Tilton, Patriarch Sued By Two Investors For CLO-related Losses

Oct 6 2015 | 7:14pm ET

Some of Lynn Tilton’s investors have seemingly lost patience with a long-running U.S. regulatory investigation into two CLO funds offered through Tilton’s private equity company, Patriarch Partners.

Tilton and Patriarch were sued on October 5 by two German investors who claim the company’s mismanagement and misrepresentations caused them to lose more than $45 million.

Norddeutsche Landesbank Girozentrale and its Hannover Funding Company affiliate have accused Tilton and Patriarch of tricking them into investing $135 million into the two CLO funds and not disclosing an intent to manage the funds “for their own benefit and profit.”

Patriarch has vigorously denied the allegations, according to a Reuters report citing a spokesperson for the company. 

The lawsuit is related to the SEC investigation currently under way into Patriarch’s handling of poor performance in the CLO funds, and whether the company hid the poor numbers while collecting nearly $200 million of fees. Tilton and Patriarch have likewise denied the SEC’s allegations. 

The SEC proceedings have been delayed while a federal court decides whether the case must go through the SEC’s controversial in-house administrative proceedings process, which has been roundly criticized by those under investigation as unconstitutional and unfair to defendants.

Originally designed to speed up enforcement actions, SEC administrative proceedings take place before an SEC-appointed administrative law judge, raising questions of conflict of interest and constitutionality, and do not allow depositions and rules of evidence generally found in regular courts.

The Patriarch CLO funds in question raised more than $2.5 billion by selling securities and using the proceeds to acquire commercial debt, essentially making them large pools of corporate loans made or purchased with investor funds. According to the Norddeutsche lawsuit, such baskets require careful management and attention, but in the case of the Patriarch CLOs, they were “in fact, poorly run and incredibly risky private equity ventures.”

Moreover, both the SEC action and the Norddeutsche lawsuit contend Patriarch concealed defaults within the CLO pools in order to continue collecting fees, carrying the obligations at full value despite some of the loans not performing.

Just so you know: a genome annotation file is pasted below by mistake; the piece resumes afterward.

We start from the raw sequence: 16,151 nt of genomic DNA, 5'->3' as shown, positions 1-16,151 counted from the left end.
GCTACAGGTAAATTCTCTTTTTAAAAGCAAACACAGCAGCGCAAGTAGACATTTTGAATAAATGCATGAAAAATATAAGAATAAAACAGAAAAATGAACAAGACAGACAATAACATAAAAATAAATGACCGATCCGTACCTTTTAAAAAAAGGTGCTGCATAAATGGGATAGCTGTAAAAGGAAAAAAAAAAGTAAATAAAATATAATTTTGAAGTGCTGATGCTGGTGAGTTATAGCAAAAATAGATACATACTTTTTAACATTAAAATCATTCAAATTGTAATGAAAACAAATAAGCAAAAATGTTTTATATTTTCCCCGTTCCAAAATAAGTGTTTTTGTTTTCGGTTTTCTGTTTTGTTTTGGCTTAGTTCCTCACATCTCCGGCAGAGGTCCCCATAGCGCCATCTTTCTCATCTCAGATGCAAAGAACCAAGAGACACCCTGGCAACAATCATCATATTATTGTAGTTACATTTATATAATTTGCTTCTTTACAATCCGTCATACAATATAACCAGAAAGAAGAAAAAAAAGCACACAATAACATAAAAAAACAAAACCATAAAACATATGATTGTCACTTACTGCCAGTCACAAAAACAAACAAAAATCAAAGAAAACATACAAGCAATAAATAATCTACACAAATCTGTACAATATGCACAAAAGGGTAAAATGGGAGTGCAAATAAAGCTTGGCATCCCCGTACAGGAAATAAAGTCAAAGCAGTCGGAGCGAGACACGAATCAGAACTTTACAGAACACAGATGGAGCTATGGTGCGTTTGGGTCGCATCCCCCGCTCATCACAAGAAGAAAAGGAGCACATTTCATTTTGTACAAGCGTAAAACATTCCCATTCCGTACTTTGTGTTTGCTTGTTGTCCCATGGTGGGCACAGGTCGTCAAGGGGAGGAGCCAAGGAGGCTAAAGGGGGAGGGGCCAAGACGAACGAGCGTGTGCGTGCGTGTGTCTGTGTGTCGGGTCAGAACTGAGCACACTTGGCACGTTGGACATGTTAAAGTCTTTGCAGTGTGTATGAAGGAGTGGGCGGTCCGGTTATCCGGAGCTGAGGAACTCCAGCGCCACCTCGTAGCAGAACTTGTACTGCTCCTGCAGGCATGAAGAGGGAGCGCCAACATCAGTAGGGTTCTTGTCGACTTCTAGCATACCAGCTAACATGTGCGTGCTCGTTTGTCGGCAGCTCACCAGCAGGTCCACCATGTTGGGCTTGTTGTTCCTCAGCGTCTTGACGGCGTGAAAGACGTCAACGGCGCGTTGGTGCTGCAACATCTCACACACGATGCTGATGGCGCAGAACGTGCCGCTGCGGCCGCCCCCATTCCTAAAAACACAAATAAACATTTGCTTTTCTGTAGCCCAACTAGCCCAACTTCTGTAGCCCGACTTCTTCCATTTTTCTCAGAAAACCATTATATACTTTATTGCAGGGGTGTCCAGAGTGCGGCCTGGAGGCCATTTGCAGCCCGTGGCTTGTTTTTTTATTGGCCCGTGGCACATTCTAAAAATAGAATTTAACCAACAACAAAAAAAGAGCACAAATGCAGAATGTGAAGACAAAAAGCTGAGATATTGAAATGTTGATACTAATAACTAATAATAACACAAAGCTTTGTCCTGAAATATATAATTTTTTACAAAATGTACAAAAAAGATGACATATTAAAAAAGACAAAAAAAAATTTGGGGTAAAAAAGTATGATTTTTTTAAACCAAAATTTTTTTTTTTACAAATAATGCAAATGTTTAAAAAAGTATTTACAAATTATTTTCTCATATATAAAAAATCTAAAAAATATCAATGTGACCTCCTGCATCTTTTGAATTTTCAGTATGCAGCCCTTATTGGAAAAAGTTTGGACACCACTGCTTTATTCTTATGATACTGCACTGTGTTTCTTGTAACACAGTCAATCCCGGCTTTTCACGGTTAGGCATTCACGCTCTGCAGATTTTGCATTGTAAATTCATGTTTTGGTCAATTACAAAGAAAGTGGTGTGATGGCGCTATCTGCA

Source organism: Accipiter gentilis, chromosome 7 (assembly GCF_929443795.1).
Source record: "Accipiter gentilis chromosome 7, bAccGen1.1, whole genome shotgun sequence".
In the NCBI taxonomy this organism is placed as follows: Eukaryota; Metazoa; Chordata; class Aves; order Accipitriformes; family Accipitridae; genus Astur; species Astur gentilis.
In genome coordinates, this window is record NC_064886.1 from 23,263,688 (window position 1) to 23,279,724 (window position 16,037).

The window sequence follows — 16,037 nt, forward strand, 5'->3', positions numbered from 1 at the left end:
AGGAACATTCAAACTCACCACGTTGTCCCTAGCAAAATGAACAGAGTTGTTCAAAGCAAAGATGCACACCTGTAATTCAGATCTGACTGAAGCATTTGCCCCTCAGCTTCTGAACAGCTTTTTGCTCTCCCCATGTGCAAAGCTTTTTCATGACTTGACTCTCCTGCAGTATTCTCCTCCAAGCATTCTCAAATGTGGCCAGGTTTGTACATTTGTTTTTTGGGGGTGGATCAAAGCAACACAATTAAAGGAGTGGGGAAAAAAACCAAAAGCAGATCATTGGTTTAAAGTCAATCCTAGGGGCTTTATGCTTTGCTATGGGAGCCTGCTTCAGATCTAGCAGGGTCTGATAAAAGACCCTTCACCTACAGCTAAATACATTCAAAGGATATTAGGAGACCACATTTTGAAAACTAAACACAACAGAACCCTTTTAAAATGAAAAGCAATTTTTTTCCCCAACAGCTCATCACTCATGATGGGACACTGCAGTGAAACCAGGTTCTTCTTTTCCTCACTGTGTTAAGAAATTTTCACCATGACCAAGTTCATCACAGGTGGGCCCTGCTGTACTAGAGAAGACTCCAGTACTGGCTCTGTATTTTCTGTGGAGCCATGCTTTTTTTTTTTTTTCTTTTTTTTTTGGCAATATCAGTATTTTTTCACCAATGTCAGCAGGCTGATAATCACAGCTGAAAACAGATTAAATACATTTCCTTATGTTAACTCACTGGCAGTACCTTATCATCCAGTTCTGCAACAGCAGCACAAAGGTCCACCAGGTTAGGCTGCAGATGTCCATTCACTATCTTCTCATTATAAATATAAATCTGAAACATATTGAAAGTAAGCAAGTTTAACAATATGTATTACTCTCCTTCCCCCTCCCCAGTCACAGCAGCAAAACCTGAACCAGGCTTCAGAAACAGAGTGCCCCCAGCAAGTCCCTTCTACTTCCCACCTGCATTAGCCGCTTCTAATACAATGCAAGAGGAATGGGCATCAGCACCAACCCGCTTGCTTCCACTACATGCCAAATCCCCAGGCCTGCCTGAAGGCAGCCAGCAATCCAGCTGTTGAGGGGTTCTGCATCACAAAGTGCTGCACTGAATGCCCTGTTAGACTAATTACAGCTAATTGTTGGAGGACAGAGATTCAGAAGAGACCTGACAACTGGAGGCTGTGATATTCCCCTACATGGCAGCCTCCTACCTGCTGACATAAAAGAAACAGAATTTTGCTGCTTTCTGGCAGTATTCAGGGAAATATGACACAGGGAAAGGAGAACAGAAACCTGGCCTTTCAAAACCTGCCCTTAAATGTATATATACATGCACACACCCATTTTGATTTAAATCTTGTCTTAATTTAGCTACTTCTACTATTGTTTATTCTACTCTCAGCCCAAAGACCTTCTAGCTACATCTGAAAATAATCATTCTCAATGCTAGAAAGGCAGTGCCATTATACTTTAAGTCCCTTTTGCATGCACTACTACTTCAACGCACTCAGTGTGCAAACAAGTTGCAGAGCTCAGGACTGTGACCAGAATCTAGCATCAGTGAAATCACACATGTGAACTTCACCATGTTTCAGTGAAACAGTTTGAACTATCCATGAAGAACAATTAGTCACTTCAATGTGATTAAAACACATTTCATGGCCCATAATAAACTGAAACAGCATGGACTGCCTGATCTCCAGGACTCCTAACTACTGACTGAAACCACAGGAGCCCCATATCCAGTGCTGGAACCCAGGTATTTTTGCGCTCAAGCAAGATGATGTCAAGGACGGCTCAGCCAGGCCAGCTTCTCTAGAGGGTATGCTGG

The new case is Norddeutsche Landesbank Girozentrale et al v. Tilton et al, New York State Supreme Court, No. 651695/2015. The SEC case remains stayed by the U.S. Court of Appeals for the Second Circuit in Manhattan pending a ruling in federal court on Tilton's challenge of the in-house venue.

Tilton founded Patriarch Partners in 2000 after more than a decade on Wall Street. The company and its affiliates have become one of the best-known turnaround specialists, restructuring more than 240 companies. According to its website, Patriarch currently manages investments in more than 75 firms across 14 sectors. 


In Depth

Q&A: Portfolio Advisors' Brian Murphy On The Advantages of A Private Markets Platform

Jan 2 2018 | 11:05am ET

Most private markets firms reference their platforms as a source of competitive...

Lifestyle

CFA Institute To Add Computer Science To Exam Curriculum

May 24 2017 | 9:25pm ET

Starting in 2019, financial industry executives sitting for the coveted Chartered...

Guest Contributor

Steinbrugge: The Top Hedge Fund Industry Trends for 2018

Jan 2 2018 | 12:22pm ET

Each year, Don Steinbrugge’s Agecroft Partners compiles the insights gained...

 

FINalternatives Trending

From the current issue of